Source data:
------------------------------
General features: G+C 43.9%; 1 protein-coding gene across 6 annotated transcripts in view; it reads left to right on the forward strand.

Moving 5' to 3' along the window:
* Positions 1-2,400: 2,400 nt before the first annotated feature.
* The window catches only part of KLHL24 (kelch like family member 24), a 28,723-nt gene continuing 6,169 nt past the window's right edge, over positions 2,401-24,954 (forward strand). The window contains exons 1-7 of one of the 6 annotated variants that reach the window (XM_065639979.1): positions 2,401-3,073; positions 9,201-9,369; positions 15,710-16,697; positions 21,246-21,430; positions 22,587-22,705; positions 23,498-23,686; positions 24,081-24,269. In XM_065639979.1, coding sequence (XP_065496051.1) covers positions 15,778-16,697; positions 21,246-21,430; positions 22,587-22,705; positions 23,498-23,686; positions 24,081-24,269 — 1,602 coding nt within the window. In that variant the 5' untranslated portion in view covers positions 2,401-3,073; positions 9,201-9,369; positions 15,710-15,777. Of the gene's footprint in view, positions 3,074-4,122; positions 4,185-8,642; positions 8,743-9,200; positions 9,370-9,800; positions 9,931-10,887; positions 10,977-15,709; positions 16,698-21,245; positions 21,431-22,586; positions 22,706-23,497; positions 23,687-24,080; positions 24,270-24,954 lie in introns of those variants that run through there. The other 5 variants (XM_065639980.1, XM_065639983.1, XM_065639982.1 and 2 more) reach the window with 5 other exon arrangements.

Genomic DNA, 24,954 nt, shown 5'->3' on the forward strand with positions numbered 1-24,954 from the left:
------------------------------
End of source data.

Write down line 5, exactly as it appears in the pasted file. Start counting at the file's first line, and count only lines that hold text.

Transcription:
Genomic DNA, 24,954 nt, shown 5'->3' on the forward strand with positions numbered 1-24,954 from the left: